According to a study by Aberdeen, which examined 1,200 manufacturing companies that implemented ERP systems, 86% of small enterprises began productive use of systems within a year from the beginning of projects, while for medium-sized companies this figure is only 64%, and for large ones - 47%.
24% of small enterprises (with an annual income of less than $50 million) out of 450 respondents are satisfied with the high rate of implementation of ERP systems. This desire for early launch is due to the limited resources that can be allocated to IT.
Eric Klein, an analyst at AMR Research, believes that small businesses are especially afraid to "get bogged down" in long and complex implementation projects. This partly explains the low distribution of ERP systems among small enterprises. Over the past year, coverage of small ERP companies increased by only 3.3%, while for medium-sized companies (with an annual income of $50 to $250 million) this figure increased by 17%, and for large companies (from $250 million to $1 billion) by 13%.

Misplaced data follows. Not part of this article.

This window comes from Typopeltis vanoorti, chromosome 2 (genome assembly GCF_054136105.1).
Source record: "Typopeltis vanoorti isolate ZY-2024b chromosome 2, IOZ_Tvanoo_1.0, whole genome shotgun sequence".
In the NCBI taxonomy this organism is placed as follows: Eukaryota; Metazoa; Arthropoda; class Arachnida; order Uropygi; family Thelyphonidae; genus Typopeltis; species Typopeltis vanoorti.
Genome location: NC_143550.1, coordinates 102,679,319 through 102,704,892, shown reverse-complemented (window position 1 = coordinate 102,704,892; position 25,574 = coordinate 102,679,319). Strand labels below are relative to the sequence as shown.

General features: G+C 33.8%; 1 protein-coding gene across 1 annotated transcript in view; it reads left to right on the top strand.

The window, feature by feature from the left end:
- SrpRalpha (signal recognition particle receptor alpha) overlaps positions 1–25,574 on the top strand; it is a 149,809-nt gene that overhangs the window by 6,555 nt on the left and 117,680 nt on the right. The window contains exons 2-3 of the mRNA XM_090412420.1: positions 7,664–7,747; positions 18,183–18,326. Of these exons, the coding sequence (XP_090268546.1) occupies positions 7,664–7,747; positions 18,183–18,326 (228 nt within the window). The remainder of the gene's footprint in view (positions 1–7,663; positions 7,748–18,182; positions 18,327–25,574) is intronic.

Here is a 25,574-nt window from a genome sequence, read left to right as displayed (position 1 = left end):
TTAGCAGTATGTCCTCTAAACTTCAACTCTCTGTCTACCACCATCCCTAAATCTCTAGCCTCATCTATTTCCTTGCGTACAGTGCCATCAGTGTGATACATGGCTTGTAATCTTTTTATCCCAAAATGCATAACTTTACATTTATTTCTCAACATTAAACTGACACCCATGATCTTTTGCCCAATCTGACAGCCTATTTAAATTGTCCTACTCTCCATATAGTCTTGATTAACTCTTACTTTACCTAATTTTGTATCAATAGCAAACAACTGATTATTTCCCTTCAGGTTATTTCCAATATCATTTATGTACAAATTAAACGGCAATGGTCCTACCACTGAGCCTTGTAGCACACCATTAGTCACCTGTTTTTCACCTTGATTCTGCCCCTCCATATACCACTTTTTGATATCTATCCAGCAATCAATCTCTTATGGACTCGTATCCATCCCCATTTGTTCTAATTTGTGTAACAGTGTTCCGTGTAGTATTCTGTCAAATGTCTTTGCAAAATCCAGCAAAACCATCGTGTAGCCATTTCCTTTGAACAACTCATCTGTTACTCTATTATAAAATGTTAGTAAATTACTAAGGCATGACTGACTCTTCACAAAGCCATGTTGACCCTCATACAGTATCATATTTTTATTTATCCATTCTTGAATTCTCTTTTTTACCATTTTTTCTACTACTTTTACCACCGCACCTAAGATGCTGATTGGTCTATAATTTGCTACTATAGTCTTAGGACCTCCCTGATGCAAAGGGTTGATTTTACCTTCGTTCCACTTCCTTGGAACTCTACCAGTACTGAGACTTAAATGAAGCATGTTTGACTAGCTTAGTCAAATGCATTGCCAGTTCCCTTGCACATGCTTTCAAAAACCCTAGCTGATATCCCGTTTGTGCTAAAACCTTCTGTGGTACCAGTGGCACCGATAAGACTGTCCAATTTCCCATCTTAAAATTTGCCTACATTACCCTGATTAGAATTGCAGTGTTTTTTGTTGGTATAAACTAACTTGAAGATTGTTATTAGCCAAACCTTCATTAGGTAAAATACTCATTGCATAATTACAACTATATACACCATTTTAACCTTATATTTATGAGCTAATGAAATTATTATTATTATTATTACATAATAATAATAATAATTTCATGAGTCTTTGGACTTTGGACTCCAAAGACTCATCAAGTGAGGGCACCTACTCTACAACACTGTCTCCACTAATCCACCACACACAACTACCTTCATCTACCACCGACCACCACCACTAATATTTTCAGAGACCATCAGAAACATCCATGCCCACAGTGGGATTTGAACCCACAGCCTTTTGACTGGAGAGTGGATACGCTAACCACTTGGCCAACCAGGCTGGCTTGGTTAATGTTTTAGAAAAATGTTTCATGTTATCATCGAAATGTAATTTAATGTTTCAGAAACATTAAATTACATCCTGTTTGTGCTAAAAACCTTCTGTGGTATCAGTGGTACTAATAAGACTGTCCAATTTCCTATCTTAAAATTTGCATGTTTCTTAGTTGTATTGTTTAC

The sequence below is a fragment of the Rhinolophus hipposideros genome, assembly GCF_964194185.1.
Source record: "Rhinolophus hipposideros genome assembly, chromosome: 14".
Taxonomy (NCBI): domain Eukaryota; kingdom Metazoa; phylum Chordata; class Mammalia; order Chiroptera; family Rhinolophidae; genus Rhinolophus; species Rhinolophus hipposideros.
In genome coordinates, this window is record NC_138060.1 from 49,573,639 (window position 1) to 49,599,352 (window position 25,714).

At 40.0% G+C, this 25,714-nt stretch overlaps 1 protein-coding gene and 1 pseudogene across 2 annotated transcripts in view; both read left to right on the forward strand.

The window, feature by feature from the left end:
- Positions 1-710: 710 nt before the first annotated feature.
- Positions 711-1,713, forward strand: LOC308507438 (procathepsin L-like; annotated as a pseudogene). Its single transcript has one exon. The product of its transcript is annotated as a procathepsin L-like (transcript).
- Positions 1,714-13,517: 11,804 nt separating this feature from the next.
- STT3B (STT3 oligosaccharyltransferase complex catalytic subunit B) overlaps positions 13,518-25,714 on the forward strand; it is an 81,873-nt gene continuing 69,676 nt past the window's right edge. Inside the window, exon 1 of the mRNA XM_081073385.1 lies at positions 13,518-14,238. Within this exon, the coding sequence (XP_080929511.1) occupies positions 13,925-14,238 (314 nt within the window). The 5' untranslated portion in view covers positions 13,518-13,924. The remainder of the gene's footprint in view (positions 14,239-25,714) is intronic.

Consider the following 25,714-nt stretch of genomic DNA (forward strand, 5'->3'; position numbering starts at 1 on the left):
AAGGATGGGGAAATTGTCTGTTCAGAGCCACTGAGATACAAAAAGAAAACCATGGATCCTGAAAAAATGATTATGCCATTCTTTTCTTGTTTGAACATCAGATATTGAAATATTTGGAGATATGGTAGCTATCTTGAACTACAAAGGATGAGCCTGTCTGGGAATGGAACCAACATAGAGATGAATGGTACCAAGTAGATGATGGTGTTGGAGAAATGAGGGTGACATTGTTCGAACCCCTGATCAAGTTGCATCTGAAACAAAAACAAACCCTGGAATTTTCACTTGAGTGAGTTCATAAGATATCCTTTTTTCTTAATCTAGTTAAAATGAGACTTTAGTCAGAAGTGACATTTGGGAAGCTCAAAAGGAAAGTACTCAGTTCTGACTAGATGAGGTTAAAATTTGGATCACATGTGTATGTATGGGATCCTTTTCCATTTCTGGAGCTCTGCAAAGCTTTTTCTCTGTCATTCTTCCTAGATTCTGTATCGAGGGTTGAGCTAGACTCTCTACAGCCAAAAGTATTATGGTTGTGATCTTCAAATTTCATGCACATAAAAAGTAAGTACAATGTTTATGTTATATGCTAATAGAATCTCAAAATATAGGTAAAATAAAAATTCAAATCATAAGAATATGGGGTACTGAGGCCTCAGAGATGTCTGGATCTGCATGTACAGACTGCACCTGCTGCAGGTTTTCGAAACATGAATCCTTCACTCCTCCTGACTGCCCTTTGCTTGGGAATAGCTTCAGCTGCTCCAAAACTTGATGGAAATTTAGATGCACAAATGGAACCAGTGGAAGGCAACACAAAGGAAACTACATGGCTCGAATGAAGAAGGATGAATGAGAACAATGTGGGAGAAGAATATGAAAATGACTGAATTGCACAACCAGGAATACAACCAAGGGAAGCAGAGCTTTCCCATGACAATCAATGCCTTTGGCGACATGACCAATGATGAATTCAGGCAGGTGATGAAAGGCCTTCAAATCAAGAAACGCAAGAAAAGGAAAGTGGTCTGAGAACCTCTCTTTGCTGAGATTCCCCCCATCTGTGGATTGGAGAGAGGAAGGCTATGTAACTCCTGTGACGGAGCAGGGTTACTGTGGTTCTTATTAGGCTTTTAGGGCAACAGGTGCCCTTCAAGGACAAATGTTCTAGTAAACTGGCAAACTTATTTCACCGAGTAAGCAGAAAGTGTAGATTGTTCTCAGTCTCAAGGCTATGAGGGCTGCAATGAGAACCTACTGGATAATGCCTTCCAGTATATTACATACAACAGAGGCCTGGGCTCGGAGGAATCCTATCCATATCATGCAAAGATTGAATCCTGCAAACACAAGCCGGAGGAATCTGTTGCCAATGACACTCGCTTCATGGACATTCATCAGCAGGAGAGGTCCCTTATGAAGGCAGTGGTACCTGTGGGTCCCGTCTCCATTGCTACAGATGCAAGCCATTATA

According to Jutras, the speed of implementation cannot be a measure of success, since it is not always accompanied by a rapid return on investment.
Small enterprises do not use a significant part of the functionality laid down in the system, for which they, however, have already paid. They still count more on spreadsheets, Jutras said.
According to an Aberdeen study, only less than a third of small enterprises generally calculate the return on investment from the implementation of their ERP systems. In fact, only small enterprises that care about indicators such as ROI and cost reduction can have truly successful implementations.